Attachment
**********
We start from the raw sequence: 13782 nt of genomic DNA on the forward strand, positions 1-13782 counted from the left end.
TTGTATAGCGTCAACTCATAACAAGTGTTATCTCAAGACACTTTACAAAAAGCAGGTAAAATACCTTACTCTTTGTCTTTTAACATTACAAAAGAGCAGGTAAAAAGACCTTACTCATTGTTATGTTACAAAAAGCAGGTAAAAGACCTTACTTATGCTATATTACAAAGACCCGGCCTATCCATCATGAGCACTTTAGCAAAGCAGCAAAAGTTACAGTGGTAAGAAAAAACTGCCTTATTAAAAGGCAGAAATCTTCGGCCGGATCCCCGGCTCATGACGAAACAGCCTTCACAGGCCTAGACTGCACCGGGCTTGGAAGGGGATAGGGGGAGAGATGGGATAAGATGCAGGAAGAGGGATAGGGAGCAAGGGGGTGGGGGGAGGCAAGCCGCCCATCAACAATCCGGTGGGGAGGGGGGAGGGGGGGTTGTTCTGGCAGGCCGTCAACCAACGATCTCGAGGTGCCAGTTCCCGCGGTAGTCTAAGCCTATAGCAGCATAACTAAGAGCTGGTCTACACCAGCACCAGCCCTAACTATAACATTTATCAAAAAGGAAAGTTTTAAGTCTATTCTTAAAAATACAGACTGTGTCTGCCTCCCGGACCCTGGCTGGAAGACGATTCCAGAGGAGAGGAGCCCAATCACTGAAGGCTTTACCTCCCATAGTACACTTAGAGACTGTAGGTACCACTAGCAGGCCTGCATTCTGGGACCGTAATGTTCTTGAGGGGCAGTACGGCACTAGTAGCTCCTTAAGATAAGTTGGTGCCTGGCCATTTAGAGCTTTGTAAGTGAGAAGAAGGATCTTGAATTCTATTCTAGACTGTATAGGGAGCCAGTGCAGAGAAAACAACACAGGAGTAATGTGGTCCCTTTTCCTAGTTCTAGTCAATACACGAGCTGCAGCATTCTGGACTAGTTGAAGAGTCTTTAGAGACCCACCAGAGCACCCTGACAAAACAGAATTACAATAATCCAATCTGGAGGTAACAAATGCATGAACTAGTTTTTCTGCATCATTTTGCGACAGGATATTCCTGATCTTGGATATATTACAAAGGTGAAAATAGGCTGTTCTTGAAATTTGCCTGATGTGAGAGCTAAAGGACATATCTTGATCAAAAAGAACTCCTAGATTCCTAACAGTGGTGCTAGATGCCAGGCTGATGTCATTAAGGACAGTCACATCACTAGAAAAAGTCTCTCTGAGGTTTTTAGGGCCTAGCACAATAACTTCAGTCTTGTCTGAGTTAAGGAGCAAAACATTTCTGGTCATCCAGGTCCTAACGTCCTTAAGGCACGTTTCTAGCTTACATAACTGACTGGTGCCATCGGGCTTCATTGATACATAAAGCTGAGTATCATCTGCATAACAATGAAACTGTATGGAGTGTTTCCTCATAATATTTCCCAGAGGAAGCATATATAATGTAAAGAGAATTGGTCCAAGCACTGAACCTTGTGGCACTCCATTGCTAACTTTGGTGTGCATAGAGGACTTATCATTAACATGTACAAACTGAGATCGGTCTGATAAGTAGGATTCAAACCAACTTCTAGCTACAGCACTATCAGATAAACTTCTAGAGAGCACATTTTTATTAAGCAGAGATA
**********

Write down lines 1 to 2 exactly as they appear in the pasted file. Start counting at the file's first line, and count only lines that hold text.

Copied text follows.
We start from the raw sequence: 13782 nt of genomic DNA on the forward strand, positions 1-13782 counted from the left end.
TTGTATAGCGTCAACTCATAACAAGTGTTATCTCAAGACACTTTACAAAAAGCAGGTAAAATACCTTACTCTTTGTCTTTTAACATTACAAAAGAGCAGGTAAAAAGACCTTACTCATTGTTATGTTACAAAAAGCAGGTAAAAGACCTTACTTATGCTATATTACAAAGACCCGGCCTATCCATCATGAGCACTTTAGCAAAGCAGCAAAAGTTACAGTGGTAAGAAAAAACTGCCTTATTAAAAGGCAGAAATCTTCGGCCGGATCCCCGGCTCATGACGAAACAGCCTTCACAGGCCTAGACTGCACCGGGCTTGGAAGGGGATAGGGGGAGAGATGGGATAAGATGCAGGAAGAGGGATAGGGAGCAAGGGGGTGGGGGGAGGCAAGCCGCCCATCAACAATCCGGTGGGGAGGGGGGAGGGGGGGTTGTTCTGGCAGGCCGTCAACCAACGATCTCGAGGTGCCAGTTCCCGCGGTAGTCTAAGCCTATAGCAGCATAACTAAGAGCTGGTCTACACCAGCACCAGCCCTAACTATAACATTTATCAAAAAGGAAAGTTTTAAGTCTATTCTTAAAAATACAGACTGTGTCTGCCTCCCGGACCCTGGCTGGAAGACGATTCCAGAGGAGAGGAGCCCAATCACTGAAGGCTTTACCTCCCATAGTACACTTAGAGACTGTAGGTACCACTAGCAGGCCTGCATTCTGGGACCGTAATGTTCTTGAGGGGCAGTACGGCACTAGTAGCTCCTTAAGATAAGTTGGTGCCTGGCCATTTAGAGCTTTGTAAGTGAGAAGAAGGATCTTGAATTCTATTCTAGACTGTATAGGGAGCCAGTGCAGAGAAAACAACACAGGAGTAATGTGGTCCCTTTTCCTAGTTCTAGTCAATACACGAGCTGCAGCATTCTGGACTAGTTGAAGAGTCTTTAGAGACCCACCAGAGCACCCTGACAAAACAGAATTACAATAATCCAATCTGGAGGTAACAAATGCATGAACTAGTTTTTCTGCATCATTTTGCGACAGGATATTCCTGATCTTGGATATATTACAAAGGTGAAAATAGGCTGTTCTTGAAATTTGCCTGATGTGAGAGCTAAAGGACATATCTTGATCAAAAAGAACTCCTAGATTCCTAACAGTGGTGCTAGATGCCAGGCTGATGTCATTAAGGACAGTCACATCACTAGAAAAAGTCTCTCTGAGGTTTTTAGGGCCTAGCACAATAACTTCAGTCTTGTCTGAGTTAAGGAGCAAAACATTTCTGGTCATCCAGGTCCTAACGTCCTTAAGGCACGTTTCTAGCTTACATAACTGACTGGTGCCATCGGGCTTCATTGATACATAAAGCTGAGTATCATCTGCATAACAATGAAACTGTATGGAGTGTTTCCTCATAATATTTCCCAGAGGAAGCATATATAATGTAAAGAGAATTGGTCCAAGCACTGAACCTTGTGGCACTCCATTGCTAACTTTGGTGTGCATAGAGGACTTATCATTAACATGTACAAACTGAGATCGGTCTGATAAGTAGGATTCAAACCAACTTCTAGCTACAGCACTATCAGATAAACTTCTAGAGAGCACATTTTTATTAAGCAGAGATA